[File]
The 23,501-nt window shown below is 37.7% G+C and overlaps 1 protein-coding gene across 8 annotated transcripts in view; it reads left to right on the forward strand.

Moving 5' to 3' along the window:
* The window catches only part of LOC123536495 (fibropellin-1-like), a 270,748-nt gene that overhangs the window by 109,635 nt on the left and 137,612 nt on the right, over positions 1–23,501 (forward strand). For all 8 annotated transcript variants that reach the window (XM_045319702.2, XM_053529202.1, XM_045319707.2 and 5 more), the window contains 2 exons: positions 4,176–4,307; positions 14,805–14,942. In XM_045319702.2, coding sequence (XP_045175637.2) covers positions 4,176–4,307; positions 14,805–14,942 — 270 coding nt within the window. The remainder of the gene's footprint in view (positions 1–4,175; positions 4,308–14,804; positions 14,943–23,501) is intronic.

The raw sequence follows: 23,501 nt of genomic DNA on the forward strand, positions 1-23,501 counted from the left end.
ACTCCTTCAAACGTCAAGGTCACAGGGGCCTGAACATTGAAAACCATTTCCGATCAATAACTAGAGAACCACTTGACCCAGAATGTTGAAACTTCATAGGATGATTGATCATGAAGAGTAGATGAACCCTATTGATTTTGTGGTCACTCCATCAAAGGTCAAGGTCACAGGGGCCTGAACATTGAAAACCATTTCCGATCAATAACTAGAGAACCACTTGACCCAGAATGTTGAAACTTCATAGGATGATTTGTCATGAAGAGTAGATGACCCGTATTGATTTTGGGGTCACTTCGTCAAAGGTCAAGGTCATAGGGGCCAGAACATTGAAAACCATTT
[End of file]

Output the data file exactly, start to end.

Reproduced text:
The 23,501-nt window shown below is 37.7% G+C and overlaps 1 protein-coding gene across 8 annotated transcripts in view; it reads left to right on the forward strand.

Moving 5' to 3' along the window:
* The window catches only part of LOC123536495 (fibropellin-1-like), a 270,748-nt gene that overhangs the window by 109,635 nt on the left and 137,612 nt on the right, over positions 1–23,501 (forward strand). For all 8 annotated transcript variants that reach the window (XM_045319702.2, XM_053529202.1, XM_045319707.2 and 5 more), the window contains 2 exons: positions 4,176–4,307; positions 14,805–14,942. In XM_045319702.2, coding sequence (XP_045175637.2) covers positions 4,176–4,307; positions 14,805–14,942 — 270 coding nt within the window. The remainder of the gene's footprint in view (positions 1–4,175; positions 4,308–14,804; positions 14,943–23,501) is intronic.

The raw sequence follows: 23,501 nt of genomic DNA on the forward strand, positions 1-23,501 counted from the left end.
ACTCCTTCAAACGTCAAGGTCACAGGGGCCTGAACATTGAAAACCATTTCCGATCAATAACTAGAGAACCACTTGACCCAGAATGTTGAAACTTCATAGGATGATTGATCATGAAGAGTAGATGAACCCTATTGATTTTGTGGTCACTCCATCAAAGGTCAAGGTCACAGGGGCCTGAACATTGAAAACCATTTCCGATCAATAACTAGAGAACCACTTGACCCAGAATGTTGAAACTTCATAGGATGATTTGTCATGAAGAGTAGATGACCCGTATTGATTTTGGGGTCACTTCGTCAAAGGTCAAGGTCATAGGGGCCAGAACATTGAAAACCATTT